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This article is written by Sharika Surendran pursuing a Diploma in Advanced Contract Drafting, Negotiation, and Dispute Resolution from Lawsikho.


In today’s business-driven era, knowingly or unknowingly, everyone ends up dealing and accepting few terms and conditions and procedurally adhering to a contract. Whether when one is downloading an application or installing antivirus software or buying an air ticket or seeking a place for rent, in some form or the other, one would face a standard form of contract. These standard forms of contract are also known as contracts of adhesion or form contracts or boilerplate contracts or take-it or leave-it contracts.

What is an adhesion contract?

Adhesion contracts are simply those forms of contracts where one party, for example, a seller (who is transacting a business on a large scale), having much greater bargaining power can decide upon the terms and conditions of a contract. While on the other side, the customer, having a weaker bargaining power, has to accept the terms which have been put forward. Hence, adhesion contracts streamline commercial transactions and achieve efficient businesses.

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Consumers were susceptible and exposed to adhesion contracts from the start of the industrial revolution or in short when the mass-production economy commenced. Currently, the usage of adhesion contracts has significantly increased in the digital and technology-driven era since many online services and goods are available in the market and in order to avail of them, one has to accept the user agreement with the terms mentioned by the service provider. 

It is interesting to note that each sector or industry would more or less have a similar form of an adhesion contract. The clauses or the terms embedded in such contracts will echo the same intention so as to bring uniformity in the market for a particular good or service. For example, while entering into a lease deed, the standard clause for maintaining the property will always be the responsibility of the tenant. This is primarily done to bring uniformity in the market which will aid in reducing the expenses an owner/landlord might face.

Adhesion contracts : boon or bane?

Adhesion contracts are primarily viewed by the consumers with a lot of resentment. The antipathy emerges due to the fact that:

  • Firstly, the contract is drafted as more beneficial to a particular side contract which more or less benefits the seller.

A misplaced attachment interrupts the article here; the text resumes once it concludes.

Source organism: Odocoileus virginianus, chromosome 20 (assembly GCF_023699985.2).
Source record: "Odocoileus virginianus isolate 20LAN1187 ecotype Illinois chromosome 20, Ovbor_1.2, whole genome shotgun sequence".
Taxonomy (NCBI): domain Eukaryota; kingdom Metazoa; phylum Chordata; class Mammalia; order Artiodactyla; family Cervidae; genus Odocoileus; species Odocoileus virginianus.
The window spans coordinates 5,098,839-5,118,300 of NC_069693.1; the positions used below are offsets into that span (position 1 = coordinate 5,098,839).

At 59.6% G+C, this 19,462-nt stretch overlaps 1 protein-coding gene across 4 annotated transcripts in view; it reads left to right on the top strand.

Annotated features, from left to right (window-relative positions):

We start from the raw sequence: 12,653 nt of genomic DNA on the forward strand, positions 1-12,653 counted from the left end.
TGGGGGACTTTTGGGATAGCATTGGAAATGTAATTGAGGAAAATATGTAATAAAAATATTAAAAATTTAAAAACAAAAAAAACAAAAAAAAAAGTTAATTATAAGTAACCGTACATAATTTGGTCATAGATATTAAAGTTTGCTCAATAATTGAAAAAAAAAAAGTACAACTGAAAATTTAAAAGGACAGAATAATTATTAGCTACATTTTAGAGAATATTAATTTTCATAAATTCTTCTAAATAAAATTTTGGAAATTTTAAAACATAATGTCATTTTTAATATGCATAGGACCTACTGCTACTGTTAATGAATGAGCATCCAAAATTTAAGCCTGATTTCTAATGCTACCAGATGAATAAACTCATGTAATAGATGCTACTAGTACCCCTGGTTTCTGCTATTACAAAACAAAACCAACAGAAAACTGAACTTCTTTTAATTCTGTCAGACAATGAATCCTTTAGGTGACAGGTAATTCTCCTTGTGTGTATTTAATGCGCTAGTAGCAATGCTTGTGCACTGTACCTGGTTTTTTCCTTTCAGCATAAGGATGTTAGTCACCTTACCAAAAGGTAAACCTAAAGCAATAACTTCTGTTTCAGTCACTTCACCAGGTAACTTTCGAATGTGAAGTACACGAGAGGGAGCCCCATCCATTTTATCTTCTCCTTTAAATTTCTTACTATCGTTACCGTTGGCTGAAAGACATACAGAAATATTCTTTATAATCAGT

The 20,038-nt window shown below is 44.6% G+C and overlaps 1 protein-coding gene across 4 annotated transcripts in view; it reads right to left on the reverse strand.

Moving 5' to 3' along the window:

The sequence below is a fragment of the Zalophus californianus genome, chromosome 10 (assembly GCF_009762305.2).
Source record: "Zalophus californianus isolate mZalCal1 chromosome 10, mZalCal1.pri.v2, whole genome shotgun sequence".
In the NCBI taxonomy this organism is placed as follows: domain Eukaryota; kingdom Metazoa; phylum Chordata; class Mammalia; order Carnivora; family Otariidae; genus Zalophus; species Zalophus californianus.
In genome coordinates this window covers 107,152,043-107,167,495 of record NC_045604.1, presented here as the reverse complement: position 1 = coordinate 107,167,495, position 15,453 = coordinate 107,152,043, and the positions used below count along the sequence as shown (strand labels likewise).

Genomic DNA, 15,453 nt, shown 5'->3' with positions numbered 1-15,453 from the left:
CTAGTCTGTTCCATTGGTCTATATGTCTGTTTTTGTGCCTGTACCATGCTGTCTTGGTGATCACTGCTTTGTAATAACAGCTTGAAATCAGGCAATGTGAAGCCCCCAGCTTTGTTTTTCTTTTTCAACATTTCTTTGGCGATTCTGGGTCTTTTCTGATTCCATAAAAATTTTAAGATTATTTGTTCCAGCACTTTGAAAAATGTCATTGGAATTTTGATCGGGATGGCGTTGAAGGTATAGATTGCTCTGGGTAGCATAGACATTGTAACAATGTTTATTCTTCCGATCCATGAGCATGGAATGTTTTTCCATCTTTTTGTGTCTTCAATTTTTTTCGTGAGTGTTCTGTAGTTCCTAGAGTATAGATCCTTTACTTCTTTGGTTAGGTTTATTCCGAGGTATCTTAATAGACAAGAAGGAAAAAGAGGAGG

• Secondly, the printed clauses or terms would seldom be read or understood by the consumer. 
  • Thirdly, in a majority of the cases, the clauses or terms appear after the transaction had been concluded or finalised. In order to hide any deceptive clause, the seller would highlight manipulative graphics/presentations or a summary of the adhesion contract and eventually, the customer would abandon the reading of the terms. 
  • Fourthly, the seller is aware of the consumer’s knowledge and takes advantage of the fact that the consumers won’t read the terms (even though they might contain unfair clauses or conditions).
  • Fifthly, the consumer has trust and faith in the seller (or the brand which the seller is endorsing) and belief in the reputation of the seller.

Additionally, under consumer law, the consumer has the ‘duty to read’ all the ‘disclosures’ mentioned by the seller. Unless fraud or duress or unconscionable clause or term is present the Courts won’t entertain the plea and it would be deemed that the adhesion contract has been read and understood by the customer.

Even though there are reservations while debating the bargaining power of adhesion contracts nevertheless, it is vital to understand the need for adhesion contracts. For the ease of doing business and to minimise the risk factor, the placement of adhesion contracts is necessary. From an economics point of view, it is not about the bargaining power of the drafter but is about the transaction costs involved. Imagine negotiating each and every clause while buying an air ticket or installing antivirus software with every customer, such discussions would be time-consuming and the costs associated with it would be enormous. While encountering an adhesion contract, neither the drafter nor the customer has any interest in negotiating general clauses or terms and conditions.

Enforceability of adhesion contracts